- The Washington Times - Sunday, September 15, 2002

The reforms were meant to restore trust and end a crisis.
But three months after the United States' Roman Catholic bishops promised to aggressively discipline priests who molest children, resistance to their policy is intensifying, and the plan could be coming undone.
Parishioners are rallying behind priests accused of abuse. Clergy are suing purported victims and complaining to the Vatican. Experts in church law are questioning whether the plan violates priests' rights.
Leaders of religious orders have accused the bishops of ignoring Catholic teaching on redemption and are allowing some abusers to continue their church work away from children.
"It is unraveling," said the Rev. Richard McBrien, a liberal theologian from the University of Notre Dame.
"I don't think anybody knows where we're headed," said Philip Lawler, a conservative and editor of Catholic World Report magazine.
The United States Conference of Catholic Bishops insists that its members are on the right track. Officials point to dioceses nationwide that have expanded their lay review boards, hired people to help victims and suspended priests accused of abuse.
At least 300 of the nation's 46,000 clergy have either resigned or been taken off duty over abuse assertions since the molestation crisis erupted in January with the case of one predator in the Archdiocese of Boston. Under the bishops' policy, guilty priests are to be removed from all church work such as saying Mass, teaching school and balancing the parish's books and in some cases from the priesthood altogether.
"If anything, the majority of the signs have been of a readiness to put the charter into effect," said Monsignor Francis Maniscalco, a spokesman for the bishops' conference.
However, some bishops have delayed implementing parts of the plan, such as ousting abusers from the priesthood, until the Vatican weighs in, and several analysts predict that the Holy See will reject it. Rome's approval is needed to make the policy binding on U.S. dioceses; otherwise, the policy approved June 14 in Dallas is simply a gentlemen's agreement.
The bishops have said that even if the plan is voluntary, no church leader would dare ignore it in this climate of public anger over mishandled abuse cases. The prelates formed a lay committee, the National Review Board, to evaluate whether dioceses were in compliance.
Yet the man the bishops recruited to lead the panel, Oklahoma Gov. Frank Keating, a Republican, is under attack from within the church, even before he holds his second meeting with the commission, tomorrow.
The Archdiocese of Oklahoma City Council of Priests said Mr. Keating was "more concerned with manipulating the public's emotions than seeking the truth." Mr. Keating's own prelate, Archbishop Eusebius Beltran, accused the governor of encouraging Catholics "to commit a mortal sin" when he said parishioners should switch dioceses if their bishop fails to properly address abuse.
More criticism of Mr. Keating came from the archdiocesan newspaper of Boston Cardinal Bernard F. Law, who sparked the crisis by acknowledging that he allowed abusive former priest John Geoghan to continue in parish work.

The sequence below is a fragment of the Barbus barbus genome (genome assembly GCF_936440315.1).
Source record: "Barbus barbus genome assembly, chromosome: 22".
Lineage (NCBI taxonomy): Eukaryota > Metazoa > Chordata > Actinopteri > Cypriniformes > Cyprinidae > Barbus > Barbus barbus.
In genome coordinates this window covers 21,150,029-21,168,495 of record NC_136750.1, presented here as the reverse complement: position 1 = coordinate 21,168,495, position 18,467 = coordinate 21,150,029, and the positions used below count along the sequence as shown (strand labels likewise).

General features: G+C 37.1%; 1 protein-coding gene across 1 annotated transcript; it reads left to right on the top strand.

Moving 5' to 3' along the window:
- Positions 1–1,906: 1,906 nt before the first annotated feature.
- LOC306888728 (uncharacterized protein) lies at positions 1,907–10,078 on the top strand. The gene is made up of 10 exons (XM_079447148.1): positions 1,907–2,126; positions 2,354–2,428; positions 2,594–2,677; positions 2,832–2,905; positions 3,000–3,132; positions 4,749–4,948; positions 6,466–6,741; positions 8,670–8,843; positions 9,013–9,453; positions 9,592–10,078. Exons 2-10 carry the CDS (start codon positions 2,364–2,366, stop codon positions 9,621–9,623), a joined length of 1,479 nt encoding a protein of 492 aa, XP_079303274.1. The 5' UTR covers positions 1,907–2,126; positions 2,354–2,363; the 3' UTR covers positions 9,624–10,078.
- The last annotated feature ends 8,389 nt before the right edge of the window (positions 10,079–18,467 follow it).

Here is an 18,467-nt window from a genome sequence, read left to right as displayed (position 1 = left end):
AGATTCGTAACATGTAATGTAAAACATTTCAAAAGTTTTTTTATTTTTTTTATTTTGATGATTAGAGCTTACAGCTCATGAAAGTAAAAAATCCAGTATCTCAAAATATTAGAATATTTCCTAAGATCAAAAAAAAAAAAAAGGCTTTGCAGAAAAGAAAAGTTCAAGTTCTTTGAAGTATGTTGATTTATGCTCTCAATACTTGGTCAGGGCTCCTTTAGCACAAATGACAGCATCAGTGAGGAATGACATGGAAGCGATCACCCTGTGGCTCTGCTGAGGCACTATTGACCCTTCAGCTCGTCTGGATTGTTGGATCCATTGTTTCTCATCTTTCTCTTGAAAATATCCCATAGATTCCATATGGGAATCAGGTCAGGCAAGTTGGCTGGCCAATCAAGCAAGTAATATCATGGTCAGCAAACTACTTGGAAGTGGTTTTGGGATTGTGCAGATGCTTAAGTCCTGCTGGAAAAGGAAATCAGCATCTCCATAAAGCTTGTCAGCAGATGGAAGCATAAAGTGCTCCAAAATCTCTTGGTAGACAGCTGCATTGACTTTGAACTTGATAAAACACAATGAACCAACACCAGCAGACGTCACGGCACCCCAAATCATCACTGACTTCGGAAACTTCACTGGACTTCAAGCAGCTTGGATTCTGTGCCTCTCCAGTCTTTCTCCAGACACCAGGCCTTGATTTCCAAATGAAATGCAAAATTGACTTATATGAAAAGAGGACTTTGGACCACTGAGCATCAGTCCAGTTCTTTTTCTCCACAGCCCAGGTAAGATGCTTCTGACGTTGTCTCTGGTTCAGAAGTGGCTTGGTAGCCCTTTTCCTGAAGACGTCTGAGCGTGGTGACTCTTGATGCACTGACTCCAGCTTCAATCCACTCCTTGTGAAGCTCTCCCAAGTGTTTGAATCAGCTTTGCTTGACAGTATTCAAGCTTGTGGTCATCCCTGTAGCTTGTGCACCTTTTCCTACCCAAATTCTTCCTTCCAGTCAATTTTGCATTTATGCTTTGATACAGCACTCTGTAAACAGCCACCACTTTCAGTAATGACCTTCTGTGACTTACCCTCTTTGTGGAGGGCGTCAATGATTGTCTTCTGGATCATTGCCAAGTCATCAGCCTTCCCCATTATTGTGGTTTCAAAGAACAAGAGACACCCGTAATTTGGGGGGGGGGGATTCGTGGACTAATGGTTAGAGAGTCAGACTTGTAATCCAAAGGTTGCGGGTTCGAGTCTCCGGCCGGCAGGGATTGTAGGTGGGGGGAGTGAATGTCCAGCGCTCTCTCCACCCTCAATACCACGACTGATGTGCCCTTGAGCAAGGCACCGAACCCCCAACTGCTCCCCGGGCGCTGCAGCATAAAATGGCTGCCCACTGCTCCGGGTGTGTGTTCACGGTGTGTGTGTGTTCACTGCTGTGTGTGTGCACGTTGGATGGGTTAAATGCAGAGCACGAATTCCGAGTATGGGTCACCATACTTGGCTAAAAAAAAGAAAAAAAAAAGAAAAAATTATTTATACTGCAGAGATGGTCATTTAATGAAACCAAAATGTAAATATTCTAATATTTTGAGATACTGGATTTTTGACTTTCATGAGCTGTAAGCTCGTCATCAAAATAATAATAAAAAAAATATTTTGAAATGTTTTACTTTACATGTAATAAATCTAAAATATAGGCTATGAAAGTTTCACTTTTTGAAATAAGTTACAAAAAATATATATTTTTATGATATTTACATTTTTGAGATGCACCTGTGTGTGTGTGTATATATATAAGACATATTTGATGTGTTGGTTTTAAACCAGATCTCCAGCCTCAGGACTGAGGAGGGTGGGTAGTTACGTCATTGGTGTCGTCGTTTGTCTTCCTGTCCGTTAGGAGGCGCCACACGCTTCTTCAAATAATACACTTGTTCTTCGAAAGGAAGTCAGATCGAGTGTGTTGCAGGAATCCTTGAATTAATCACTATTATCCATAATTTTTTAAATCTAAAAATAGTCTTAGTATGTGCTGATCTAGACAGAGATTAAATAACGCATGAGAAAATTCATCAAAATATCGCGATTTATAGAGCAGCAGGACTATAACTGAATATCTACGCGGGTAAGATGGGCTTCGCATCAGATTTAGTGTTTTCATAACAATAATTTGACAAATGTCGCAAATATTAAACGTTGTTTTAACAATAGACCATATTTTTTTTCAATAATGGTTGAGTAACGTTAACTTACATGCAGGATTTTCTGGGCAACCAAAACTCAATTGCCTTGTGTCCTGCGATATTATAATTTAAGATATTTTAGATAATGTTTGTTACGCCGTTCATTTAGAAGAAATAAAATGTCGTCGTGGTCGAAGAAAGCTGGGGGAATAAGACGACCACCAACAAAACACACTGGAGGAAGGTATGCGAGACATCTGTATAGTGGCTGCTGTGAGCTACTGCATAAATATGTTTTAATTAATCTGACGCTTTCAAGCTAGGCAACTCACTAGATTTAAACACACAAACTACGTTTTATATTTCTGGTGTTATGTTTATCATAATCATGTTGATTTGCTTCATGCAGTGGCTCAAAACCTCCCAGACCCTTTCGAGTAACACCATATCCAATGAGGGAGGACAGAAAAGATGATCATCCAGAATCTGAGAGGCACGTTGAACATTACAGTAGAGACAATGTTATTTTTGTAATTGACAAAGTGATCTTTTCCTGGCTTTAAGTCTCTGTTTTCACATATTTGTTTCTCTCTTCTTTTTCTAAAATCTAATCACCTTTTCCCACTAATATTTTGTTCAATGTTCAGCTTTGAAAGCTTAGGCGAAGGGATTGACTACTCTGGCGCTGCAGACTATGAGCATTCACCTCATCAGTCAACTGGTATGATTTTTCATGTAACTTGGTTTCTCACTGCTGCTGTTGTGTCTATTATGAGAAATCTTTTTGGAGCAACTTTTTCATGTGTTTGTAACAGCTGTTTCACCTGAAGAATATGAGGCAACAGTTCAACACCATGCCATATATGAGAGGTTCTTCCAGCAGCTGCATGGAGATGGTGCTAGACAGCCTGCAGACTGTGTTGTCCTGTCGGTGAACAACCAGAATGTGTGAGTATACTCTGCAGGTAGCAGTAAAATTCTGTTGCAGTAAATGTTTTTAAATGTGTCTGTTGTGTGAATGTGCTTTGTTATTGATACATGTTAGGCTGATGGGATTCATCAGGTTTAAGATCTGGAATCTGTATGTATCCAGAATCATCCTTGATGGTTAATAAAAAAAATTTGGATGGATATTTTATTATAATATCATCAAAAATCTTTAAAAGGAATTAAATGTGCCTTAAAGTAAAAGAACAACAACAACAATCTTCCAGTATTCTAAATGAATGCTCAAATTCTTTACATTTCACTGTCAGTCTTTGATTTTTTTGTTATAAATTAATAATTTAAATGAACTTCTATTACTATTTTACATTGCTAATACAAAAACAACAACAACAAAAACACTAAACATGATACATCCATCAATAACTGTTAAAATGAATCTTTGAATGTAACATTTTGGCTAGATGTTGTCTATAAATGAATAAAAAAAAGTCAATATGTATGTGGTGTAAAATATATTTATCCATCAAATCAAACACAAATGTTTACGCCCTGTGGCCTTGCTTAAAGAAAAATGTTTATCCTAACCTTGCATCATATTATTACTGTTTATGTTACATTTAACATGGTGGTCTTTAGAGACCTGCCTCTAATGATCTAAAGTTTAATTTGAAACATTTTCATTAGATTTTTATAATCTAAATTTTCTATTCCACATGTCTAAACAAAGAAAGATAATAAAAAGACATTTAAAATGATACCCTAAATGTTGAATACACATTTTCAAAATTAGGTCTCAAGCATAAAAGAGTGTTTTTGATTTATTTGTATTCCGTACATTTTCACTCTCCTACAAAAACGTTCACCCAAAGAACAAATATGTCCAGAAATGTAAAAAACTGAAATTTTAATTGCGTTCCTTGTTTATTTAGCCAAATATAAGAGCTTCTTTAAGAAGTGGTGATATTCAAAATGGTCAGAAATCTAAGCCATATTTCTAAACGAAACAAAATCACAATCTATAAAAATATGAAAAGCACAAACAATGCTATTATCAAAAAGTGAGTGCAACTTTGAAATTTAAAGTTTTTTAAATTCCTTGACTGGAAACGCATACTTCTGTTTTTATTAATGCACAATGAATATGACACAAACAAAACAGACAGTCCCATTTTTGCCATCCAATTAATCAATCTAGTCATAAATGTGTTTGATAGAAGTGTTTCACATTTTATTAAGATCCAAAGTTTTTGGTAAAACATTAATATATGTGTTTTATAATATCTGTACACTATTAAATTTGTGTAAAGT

Rank-and-file Catholics are directing their anger at bishops.
At St. Rose of Lima Church in Cleveland, where the Rev. James Viall was accused of abuse and suspended, parishioners spoke up for the priest and jeered at diocesan administrators who urged compassion for victims. A flier inserted into the church's Sunday bulletin asked parishioners to fight for Father Viall's return.
Members of St. John Parish in Worcester, Mass., have rallied around the Rev. Joseph A. Coonan, who was suspended over abuse assertions from before he was ordained.
Priests upset over the policy have been openly defiant. They are enraged that clergy accused of abuse are being publicly removed from pulpits without a formal process for defending themselves, and church lawyers are voicing similar complaints.
The Rev. Kevin McKenna, president of the Canon Law Society of America, wrote in an analysis in the Jesuit magazine America that the church law in effect at the time of a purported molestation should be applied when cases are investigated. The majority of assertions made this year are from years and even decades ago.
Father McKenna also joined those questioning whether the policy sufficiently emphasizes due process protections for priests. He worried that the reforms could "violate basic human rights."
Some Worcester Diocese priests have asked fellow clergy to sign a letter to the Vatican opposing the policy.
There is no indication when the Vatican will issue its decision on the Dallas plan. The bishops are expected to address some of the criticisms at their next national meeting in November, but the policy does not come under full review for two years.
"The key thing here is how to work out due process procedures that protect the rights of the accused while at the same time protecting the community from abusers," said the Rev. Thomas Reese, editor of America. "I don't think it's going to be easily resolved."

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